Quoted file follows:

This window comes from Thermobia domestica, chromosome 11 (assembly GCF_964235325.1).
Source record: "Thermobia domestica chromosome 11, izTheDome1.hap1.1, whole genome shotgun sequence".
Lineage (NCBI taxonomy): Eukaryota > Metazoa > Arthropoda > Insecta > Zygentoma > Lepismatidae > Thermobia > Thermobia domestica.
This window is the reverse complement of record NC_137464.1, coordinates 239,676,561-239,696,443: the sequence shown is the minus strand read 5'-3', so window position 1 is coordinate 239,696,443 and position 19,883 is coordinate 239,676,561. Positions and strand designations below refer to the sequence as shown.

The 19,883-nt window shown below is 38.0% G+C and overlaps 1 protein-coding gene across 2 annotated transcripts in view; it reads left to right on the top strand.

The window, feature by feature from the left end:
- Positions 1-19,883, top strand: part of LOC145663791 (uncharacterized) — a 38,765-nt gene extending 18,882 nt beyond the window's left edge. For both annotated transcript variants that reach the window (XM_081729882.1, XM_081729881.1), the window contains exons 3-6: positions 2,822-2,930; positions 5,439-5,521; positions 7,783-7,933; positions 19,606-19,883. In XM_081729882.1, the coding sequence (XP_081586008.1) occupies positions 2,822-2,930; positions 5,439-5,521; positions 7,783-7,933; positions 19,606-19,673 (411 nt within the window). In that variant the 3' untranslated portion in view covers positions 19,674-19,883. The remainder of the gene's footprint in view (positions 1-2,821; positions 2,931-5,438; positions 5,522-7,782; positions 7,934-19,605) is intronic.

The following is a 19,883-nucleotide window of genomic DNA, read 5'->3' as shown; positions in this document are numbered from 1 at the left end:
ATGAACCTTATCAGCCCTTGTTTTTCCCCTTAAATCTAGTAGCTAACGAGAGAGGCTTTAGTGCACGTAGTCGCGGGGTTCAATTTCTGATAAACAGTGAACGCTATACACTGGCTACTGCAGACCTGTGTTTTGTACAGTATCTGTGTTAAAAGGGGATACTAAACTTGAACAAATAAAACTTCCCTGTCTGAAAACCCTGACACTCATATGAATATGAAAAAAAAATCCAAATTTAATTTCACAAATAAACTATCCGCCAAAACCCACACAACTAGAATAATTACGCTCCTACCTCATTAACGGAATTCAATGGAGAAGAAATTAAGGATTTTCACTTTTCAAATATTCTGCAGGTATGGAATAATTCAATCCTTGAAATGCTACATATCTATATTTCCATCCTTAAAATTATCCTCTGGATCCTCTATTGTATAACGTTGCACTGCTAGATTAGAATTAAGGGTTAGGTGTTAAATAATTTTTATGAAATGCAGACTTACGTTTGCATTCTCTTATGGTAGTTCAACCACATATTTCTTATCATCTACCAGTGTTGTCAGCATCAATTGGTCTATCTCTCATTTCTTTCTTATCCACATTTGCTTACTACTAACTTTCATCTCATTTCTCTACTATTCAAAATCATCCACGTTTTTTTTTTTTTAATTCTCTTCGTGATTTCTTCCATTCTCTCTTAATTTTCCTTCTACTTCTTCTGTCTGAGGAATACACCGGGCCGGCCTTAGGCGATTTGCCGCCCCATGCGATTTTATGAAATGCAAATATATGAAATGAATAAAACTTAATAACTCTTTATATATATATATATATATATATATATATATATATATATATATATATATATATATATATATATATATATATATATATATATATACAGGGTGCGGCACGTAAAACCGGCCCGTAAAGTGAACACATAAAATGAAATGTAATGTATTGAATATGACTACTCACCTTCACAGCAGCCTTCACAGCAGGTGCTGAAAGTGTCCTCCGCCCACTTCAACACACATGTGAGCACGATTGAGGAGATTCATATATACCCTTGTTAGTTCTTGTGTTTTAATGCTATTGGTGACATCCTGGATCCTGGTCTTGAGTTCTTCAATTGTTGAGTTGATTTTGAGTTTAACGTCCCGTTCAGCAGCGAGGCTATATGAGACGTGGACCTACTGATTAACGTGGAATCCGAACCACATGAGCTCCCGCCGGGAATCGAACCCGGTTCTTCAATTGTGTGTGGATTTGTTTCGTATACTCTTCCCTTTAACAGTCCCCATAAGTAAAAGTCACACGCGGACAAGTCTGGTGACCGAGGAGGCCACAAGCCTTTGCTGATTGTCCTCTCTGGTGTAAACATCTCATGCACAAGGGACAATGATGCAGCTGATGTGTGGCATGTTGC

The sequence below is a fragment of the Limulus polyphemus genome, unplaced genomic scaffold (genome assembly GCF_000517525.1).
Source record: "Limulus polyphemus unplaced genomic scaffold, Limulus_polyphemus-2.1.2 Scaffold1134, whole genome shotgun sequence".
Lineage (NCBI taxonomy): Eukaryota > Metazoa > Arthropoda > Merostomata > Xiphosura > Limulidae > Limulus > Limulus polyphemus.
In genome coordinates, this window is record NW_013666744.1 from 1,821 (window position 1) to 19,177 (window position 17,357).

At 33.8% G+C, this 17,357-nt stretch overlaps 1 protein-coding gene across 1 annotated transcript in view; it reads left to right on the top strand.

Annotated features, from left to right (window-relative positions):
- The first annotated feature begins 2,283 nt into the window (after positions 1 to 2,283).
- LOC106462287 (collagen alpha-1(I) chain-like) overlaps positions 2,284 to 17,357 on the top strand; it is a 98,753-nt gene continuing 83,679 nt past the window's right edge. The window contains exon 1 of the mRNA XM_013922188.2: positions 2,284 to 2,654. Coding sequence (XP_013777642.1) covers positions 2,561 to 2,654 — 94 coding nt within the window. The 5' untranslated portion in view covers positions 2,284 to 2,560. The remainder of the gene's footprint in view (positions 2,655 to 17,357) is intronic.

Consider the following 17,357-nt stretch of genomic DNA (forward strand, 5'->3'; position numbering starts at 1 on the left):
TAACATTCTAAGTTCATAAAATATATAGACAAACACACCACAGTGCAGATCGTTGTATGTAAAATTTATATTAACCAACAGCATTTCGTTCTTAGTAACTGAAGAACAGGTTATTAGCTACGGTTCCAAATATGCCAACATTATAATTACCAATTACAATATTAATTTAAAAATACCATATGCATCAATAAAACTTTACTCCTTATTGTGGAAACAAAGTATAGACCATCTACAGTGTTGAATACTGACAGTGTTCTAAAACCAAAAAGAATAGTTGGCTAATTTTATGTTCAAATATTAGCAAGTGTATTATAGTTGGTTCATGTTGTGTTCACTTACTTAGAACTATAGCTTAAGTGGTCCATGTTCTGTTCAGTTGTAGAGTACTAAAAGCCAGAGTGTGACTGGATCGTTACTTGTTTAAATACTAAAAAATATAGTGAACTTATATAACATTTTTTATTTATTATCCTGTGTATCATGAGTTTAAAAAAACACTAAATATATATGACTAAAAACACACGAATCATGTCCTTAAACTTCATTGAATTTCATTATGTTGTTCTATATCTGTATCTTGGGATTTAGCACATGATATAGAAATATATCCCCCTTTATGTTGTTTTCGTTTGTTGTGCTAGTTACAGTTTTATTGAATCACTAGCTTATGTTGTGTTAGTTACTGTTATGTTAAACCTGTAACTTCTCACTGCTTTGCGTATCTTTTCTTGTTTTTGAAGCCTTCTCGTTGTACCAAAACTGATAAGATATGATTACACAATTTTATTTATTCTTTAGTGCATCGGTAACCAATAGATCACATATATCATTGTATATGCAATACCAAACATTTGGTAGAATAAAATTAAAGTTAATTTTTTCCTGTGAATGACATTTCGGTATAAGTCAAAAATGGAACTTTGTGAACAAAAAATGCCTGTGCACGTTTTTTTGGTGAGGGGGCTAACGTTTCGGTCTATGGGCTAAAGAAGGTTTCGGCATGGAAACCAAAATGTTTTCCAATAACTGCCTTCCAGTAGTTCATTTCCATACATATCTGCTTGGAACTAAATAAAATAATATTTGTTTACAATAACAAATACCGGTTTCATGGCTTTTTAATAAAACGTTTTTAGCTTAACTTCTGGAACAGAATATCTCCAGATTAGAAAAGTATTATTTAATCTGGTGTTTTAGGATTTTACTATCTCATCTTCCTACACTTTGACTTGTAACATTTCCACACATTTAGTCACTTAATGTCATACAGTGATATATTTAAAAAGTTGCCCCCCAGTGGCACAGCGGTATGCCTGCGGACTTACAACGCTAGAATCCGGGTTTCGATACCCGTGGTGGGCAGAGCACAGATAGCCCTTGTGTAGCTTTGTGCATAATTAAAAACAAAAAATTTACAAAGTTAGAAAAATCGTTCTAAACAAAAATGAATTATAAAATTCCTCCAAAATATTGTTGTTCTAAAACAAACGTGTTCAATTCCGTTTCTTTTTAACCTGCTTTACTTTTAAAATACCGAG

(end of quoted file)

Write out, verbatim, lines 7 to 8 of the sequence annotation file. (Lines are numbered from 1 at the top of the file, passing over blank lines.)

- Positions 1-19,883, top strand: part of LOC145663791 (uncharacterized) — a 38,765-nt gene extending 18,882 nt beyond the window's left edge. For both annotated transcript variants that reach the window (XM_081729882.1, XM_081729881.1), the window contains exons 3-6: positions 2,822-2,930; positions 5,439-5,521; positions 7,783-7,933; positions 19,606-19,883. In XM_081729882.1, the coding sequence (XP_081586008.1) occupies positions 2,822-2,930; positions 5,439-5,521; positions 7,783-7,933; positions 19,606-19,673 (411 nt within the window). In that variant the 3' untranslated portion in view covers positions 19,674-19,883. The remainder of the gene's footprint in view (positions 1-2,821; positions 2,931-5,438; positions 5,522-7,782; positions 7,934-19,605) is intronic.

The following is a 19,883-nucleotide window of genomic DNA, read 5'->3' as shown; positions in this document are numbered from 1 at the left end: